Traditional mechanisms for maintaining imperial hegemony have reached their limits. Military interventions, such as the failed Operation Barkhane in Mali, are costly, inconclusive, and increasingly unpopular in Africa. The announced “withdrawal” of the Barkhane force from Mali — in reality, a reorganization of the intervention — should be understood in this context. Similarly, there is a widening gap between the ruling minority supported by Paris and the aspirations of Africa’s peoples themselves. Alliances with loyal heads of state, as illustrated by the sham “reform” of the CFA franc currency area — announced in December 2019 by Ivory Coast president Alassane Ouattara alongside his French counterpart — are fueling a growing mistrust and suspicion of France. Finally, these leaders generally have no hesitation opening their economies to rival powers when these latter are willing to grant the desired financing.
Thus, the current French executive’s improvisations — and in particular the expansion of its circle of alliances to include “civil society” — should be seen in the light of both the new challenges facing France on the African continent and the inadequacy of its traditional methods of intervention.
Macron, Architect of the “Restart”
To say that the current French government’s African policy clings to its gilded past is simply a truism. As an example, one may look no further than the dynastic military succession Macron endorsed with the recent coup d’état in Chad. But Macron’s Africa policy does have a distinctive cachet that the Institut Montaigne, a right-leaning think tank, described in a September 2017 report as the “restart.”
In formal and rhetorical terms, for Paris the “restart” consists of abandoning its inhibitions and adopting a discourse that “breaks taboos,” paired with a “transparent” strategy. The desire to improve France’s image in Africa lies at the root of certain recent “symbolic” steps: plans to hand back certain looted cultural artifacts, the implied recognition of France’s responsibility during the Tutsi genocide in Rwanda, and the “facilitation” of the opening of colonial archives in Algeria and those pertaining to the assassination of Thomas Sankara.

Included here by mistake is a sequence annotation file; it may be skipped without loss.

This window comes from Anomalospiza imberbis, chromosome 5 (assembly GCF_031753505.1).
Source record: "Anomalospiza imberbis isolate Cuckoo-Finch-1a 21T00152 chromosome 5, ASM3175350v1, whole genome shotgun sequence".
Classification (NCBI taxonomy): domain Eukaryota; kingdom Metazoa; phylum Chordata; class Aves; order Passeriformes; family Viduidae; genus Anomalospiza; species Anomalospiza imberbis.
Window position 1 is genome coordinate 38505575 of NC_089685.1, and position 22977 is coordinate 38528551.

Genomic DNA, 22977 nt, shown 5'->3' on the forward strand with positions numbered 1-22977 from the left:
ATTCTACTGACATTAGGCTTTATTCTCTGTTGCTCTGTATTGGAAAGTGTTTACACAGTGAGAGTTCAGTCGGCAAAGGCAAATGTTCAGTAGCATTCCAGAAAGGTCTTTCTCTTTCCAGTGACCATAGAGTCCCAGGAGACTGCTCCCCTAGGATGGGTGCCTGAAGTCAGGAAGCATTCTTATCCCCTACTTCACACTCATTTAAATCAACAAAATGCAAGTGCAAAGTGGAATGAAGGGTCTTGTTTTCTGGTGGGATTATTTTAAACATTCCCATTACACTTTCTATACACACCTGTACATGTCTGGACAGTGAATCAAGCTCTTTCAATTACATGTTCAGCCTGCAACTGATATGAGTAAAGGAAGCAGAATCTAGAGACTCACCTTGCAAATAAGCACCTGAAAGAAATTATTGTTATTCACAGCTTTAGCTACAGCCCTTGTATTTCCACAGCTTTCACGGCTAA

In terms of its real content, the “restart” is banking on an “Afro-realism” spearheaded by French entrepreneurs and start-ups: “[The] ‘restart’ discourse should promote French companies’ access to African markets,” insists the Institut Montaigne. Alongside traditional political support, economic influence is gaining renewed importance. This is undoubtedly one of the motivations behind the 2017 establishment of the French Presidential Council for Africa, an advisory body made up of prominent figures coming mostly from the business world.
Influence via “the market” has the advantage of creating a community of interests between France and its European partners, who are also keen to compete with China, Russia, Turkey, and sometimes the United States. In return for concessions on more open economic access to the French-speaking world, France advocates joint military arrangements, as embodied by European defense cooperation.
But this diplomacy also pushes Macron’s economic objectives. It is aligned with the “Wall Street Consensus,” a concept referring to the new development agenda set by international financial institutions, multilateral development banks, development agencies, and financial asset-management companies. The goal is to maximize private financing in the Global South by hedging against various risks (political risks, demand risks, and currency risks).